[A-List] Ramachandra Guha and Mohsin Hamid on India and Pakistan
critical.montages at gmail.com
Wed Aug 15 09:15:19 MDT 2007
Unfinished business is catching up with India and Pakistan. -- Yoshie
August 15, 2007
India's Internal Partition
By RAMACHANDRA GUHA
IN the last months of 1990, a property dispute sparked a series of
bloody riots across India. The right-wing Bharatiya Janata Party
sought to "reclaim" for Hindus the birthplace of the legendary
god-king Ram, in the small northern town of Ayodhya. That meant
demolishing the mosque that had been built there in the 16th century
and replacing it with a spanking new temple.
Starting in September, the militant Bharatiya Janata leader Lal
Krishna Advani journeyed for five weeks between Somnath and Ayodhya,
making fiery speeches at towns and villages en route, denouncing the
Indian government for "appeasing" the Muslims. In many places Mr.
Advani visited, attacks on Muslims followed.
In New Delhi, where I then lived, Mr. Advani's march represented a
grave threat to the inclusive, plural, secular and democratic idea of
India. My boyhood hero had been Jawaharlal Nehru, India's first and
arguably greatest prime minister.
When India and Pakistan came into existence in 1947, exactly 60 years
ago, Mr. Nehru insisted that India would not be a "Hindu Pakistan."
Three months after the partition, he wrote to the chief provincial
ministers about the Muslim minority: "whatever the provocation from
Pakistan and whatever the indignities and horrors inflicted on
non-Muslims there, we have got to deal with this minority in a
civilized manner. We must give them security and the rights of
citizens in a democratic state. If we fail to do so, we shall have a
festering sore which will eventually poison the whole body politic and
probably destroy it."
The Bharatiya Janata Party's idea of India was the opposite. Their
ideologues treated Muslims as potential fifth columnists. "Pakistan ya
Kabristan!" (to Pakistan or the graveyard) they cried during the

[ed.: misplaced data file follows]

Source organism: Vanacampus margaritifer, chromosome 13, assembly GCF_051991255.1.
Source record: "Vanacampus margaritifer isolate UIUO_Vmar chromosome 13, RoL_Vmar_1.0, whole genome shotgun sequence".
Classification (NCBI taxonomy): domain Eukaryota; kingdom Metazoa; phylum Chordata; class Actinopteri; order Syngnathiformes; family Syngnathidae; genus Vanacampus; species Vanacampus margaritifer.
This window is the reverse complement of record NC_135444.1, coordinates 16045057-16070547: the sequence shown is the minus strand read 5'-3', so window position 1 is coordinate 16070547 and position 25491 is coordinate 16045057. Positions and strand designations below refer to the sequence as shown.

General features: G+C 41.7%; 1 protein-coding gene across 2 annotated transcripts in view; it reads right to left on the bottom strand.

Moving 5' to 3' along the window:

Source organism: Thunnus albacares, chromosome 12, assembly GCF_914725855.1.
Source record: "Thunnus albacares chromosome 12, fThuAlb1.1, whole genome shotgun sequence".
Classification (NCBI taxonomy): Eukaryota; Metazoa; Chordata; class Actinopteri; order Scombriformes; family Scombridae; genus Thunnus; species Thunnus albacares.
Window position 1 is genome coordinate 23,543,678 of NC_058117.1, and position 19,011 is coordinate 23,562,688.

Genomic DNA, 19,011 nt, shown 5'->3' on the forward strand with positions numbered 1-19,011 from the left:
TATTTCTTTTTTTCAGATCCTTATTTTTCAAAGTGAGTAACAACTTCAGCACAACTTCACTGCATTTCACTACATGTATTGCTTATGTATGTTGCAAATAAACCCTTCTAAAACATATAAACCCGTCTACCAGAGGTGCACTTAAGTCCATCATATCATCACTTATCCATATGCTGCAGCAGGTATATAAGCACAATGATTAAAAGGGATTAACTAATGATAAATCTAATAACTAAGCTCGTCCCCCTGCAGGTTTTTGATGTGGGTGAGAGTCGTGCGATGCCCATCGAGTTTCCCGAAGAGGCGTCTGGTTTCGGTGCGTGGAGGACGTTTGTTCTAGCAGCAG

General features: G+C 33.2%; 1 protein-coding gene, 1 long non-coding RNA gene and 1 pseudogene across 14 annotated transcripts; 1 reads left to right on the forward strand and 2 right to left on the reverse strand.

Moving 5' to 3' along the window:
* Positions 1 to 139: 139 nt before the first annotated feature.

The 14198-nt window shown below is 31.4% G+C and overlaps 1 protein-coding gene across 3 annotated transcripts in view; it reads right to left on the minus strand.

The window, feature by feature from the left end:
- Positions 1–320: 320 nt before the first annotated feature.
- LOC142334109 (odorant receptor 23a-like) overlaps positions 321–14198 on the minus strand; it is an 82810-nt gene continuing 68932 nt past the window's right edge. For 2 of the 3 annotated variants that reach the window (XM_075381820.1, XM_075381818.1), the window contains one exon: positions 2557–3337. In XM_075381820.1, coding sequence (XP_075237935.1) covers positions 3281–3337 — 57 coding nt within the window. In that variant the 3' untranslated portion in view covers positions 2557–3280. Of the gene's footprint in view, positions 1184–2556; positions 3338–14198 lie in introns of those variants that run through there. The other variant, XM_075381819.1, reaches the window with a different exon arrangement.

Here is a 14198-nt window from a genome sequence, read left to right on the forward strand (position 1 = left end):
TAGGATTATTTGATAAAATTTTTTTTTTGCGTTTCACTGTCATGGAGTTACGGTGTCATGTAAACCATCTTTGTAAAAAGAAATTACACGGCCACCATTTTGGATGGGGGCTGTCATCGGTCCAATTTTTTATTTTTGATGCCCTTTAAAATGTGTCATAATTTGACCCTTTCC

riots. Nonetheless, many million Muslims stayed in India; after the
formation of an independent Bangladesh, in 1971, India had even more
Muslim citizens than Pakistan.
Yet among my close friends in India there was not a single Muslim. The
novelist Mukul Kesavan, a contemporary, has written that in his school
in Delhi he never came across a Muslim name: "The only place you were
sure of meeting Muslims was the movies." Some of the finest actors,
singers, composers and directors in Bombay's film industry were
Muslims. But in law, medicine, business and the upper echelons of
public service, Hindus dominated. There were sprinklings of Christians
and Sikhs, but very few Muslims.
As it happened, my first Muslim friend was a Pakistani I met in
America. In the mid-1980s, the economist Tariq Banuri and I, both
teaching at East Coast universities, were part of a colloquium on
third-world development. Our bond was partly intellectual and partly
linguistic, for we had grown up speaking Hindustani, that wonderful
hybrid of Hindi and Urdu that was once the lingua franca of much of
the Indian subcontinent. My hometown, Dehradun, and Tariq's, Peshawar,
lay at opposite ends of what was once a common cultural zone,
fractured by the partition.
After I returned to India, and Tariq to Pakistan, in 1987, the
antipathy between our countries meant I could not visit him. The phone
lines were blocked, and the Internet had not been developed. News that
trickled in from mutual friends was episodic and desultory;
inevitably, we lost touch.
In the winter of 1990, Tariq began appearing in my dreams. I was
always on the verge of visiting him in Islamabad, only to be thwarted
by hostile immigration officials, barbed-wire fences, massed soldiers
or canceled flights. That I dreamt of my friend at a time when my
fellow Hindus were mounting frequent attacks on Muslims was surely not
Back in Delhi, I also came to understand (though not support) why so
many Indians had favored building a Ram temple in Ayodhya. Once a
center of Islamic civilization, later the center of a white man's Raj,
after 1947 Delhi had become a city of the Hindu and Sikh victims of
partition. These Punjabi migrants had lost homes and businesses in
that bloody summer of 1947. Starting from scratch, they had come to
dominate Delhi's commerce and social life. Yet they remained insecure;
who knew when catastrophe might come again? And so they hoarded
diamonds and maintained Swiss bank accounts.
They also cheated their tenants. In six years in Delhi, my wife and I